More Jobs Created Than Economists Expceted
STEVE INSKEEP, host:
It's MORNING EDITION, from NPR News. Good morning. I'm Steve Inskeep.
RENEE MONTAGNE, host:
And I'm Renee Montagne.
The plunge in the stock market yesterday meant that this morning, people were watching, especially closely, one key economic report: jobless numbers. It's now out, and the Labor Department is reporting that unemployment actually fell last month, down slightly to 9.1 percent. And there were more jobs created than most economists were expecting. That's welcome news after markets took a dive -not just in the U.S., but around the world.
NPR's business correspondent Yuki Noguchi joins us live, now.
And Yuki, put these numbers in perspective.
YUKI NOGUCHI: Well, so, as you say, the number of jobs added was 117, largely because of unexpected - sort of business-job growth, which was 154,000. And that was better than expected.
But, you know, at first glance, that sounds really good. But the concerning thing is that the labor force participation fell. So more people gave up looking for work, and that helps the unemployment rate.
So, you know, this - none of this is actually anything that...
MONTAGNE: Helps it, because they disappear, basically, from...
NOGUCHI: Right. So there's fewer people in the labor force, so it's, you know, easier - you know the 154,000 number has a bigger effect on the rate. And that's why you saw that rate decrease.
But, you know, none of this is really going to change the macroeconomic picture, really.
MONTAGNE: Well, let's talk about the markets, then. Markets in Asia were down quite a bit this morning, following those big drops in the U.S. markets yesterday. Now, in New York, markets have just opened. What's the latest?
NOGUCHI: Well, it's really mixed. I mean, overnight and then early this morning, you saw a lot of pessimism in the futures. And then they opened fairly big. But now they're basically about unchanged. So if you look at the market performance overall in the last two weeks or so, I mean, the Dow is down, basically, about 10 percent. And what they're responding to, primarily, isn't jobs so much, but Europe. The eurozone is struggling with debt problems that are threatening to sort of burn the house down. And you've got to remember that U.S. banks have a lot of holdings in Europe, so that's a vulnerability.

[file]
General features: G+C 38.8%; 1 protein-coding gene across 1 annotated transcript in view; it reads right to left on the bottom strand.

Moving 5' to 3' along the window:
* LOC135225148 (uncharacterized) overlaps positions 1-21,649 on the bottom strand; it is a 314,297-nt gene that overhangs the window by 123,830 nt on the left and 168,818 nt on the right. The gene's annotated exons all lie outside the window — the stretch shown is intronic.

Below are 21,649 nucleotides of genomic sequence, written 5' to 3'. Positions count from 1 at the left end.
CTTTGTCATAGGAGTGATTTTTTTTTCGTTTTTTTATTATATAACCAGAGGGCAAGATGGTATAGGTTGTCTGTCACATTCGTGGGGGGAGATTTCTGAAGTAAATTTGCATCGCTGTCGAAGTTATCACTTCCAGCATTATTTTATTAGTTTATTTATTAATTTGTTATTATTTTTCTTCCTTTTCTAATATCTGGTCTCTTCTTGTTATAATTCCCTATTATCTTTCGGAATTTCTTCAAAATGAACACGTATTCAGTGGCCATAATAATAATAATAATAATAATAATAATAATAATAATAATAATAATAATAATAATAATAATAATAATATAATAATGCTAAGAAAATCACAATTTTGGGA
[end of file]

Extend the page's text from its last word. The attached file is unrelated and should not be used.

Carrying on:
MONTAGNE: Well, can we talk about other economic indicators? They've not, of course, been encouraging of late. Does this report indicate anything has changed?
NOGUCHI: No. I mean, no. The news today is, at best, tepid, so - not just for jobs and hiring. You know, what you've seen and what you just alluded to was manufacturing that's, you know, flat-lined. Consumer spending is sort of not happening. And, of course, economic growth during the first half of this year proved to be much slower than we thought.
And so you hear now more talk of sort of going back into recession, the possibility of a double-dip. And that's considered a possibility because, basically, we're just barely in recovery, and we're just not on solid ground. So, you know, it could go negative at any point, is the idea.
MONTAGNE: Yuki, earlier this week, there was another report saying mass layoffs seem to be making a comeback. HSBC, the bank, laid off 30,000 people, like, in one stroke. Borders Books liquidated and announced big layoffs. Is that particular strain contributing to the - problem?
NOGUCHI: Yeah. I mean, what's interesting about that is you also saw, you know, mass layoffs now in - from Cisco and Merck. And, you know, these are companies that are across different industries. And some of them are not necessarily responding to specific economic problems. But it's just not a good sign.
I mean, you - some of them are, of course, related to the economy. Goldman Sachs announced some layoffs. And, you know, regardless, having, you know, that kind of, you know, addition to the unemployment roles is not very helpful.
MONTAGNE: Well, one last thing about jobs, generally, in the U.S. Last month, we talked about government losing jobs, and that was a big factor in this report, which also showed very weak job growth.
NOGUCHI: Yeah. I mean, Minnesota shut down. That was a big deal, and that accounted for the bulk of the 37,000 government cuts you saw. And, you know, in general, government sector, not looking good.
MONTAGNE: Yuki, thanks very much.
NOGUCHI: Thank you.
MONTAGNE: NPR business correspondent Yuki Noguchi. Transcript provided by NPR, Copyright National Public Radio.